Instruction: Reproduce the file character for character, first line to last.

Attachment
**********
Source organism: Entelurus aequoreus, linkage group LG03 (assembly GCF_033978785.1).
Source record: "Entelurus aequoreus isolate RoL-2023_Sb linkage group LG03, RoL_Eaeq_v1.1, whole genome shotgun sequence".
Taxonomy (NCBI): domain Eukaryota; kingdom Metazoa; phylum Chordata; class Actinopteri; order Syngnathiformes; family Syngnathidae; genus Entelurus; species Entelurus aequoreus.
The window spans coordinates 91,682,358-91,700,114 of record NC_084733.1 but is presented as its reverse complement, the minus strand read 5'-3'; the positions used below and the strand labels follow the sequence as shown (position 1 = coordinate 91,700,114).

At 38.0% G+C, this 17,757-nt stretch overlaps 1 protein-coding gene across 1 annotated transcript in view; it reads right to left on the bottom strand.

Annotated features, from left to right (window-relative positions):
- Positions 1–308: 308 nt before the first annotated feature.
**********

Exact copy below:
Source organism: Entelurus aequoreus, linkage group LG03 (assembly GCF_033978785.1).
Source record: "Entelurus aequoreus isolate RoL-2023_Sb linkage group LG03, RoL_Eaeq_v1.1, whole genome shotgun sequence".
Taxonomy (NCBI): domain Eukaryota; kingdom Metazoa; phylum Chordata; class Actinopteri; order Syngnathiformes; family Syngnathidae; genus Entelurus; species Entelurus aequoreus.
The window spans coordinates 91,682,358-91,700,114 of record NC_084733.1 but is presented as its reverse complement, the minus strand read 5'-3'; the positions used below and the strand labels follow the sequence as shown (position 1 = coordinate 91,700,114).

At 38.0% G+C, this 17,757-nt stretch overlaps 1 protein-coding gene across 1 annotated transcript in view; it reads right to left on the bottom strand.

Annotated features, from left to right (window-relative positions):
- Positions 1–308: 308 nt before the first annotated feature.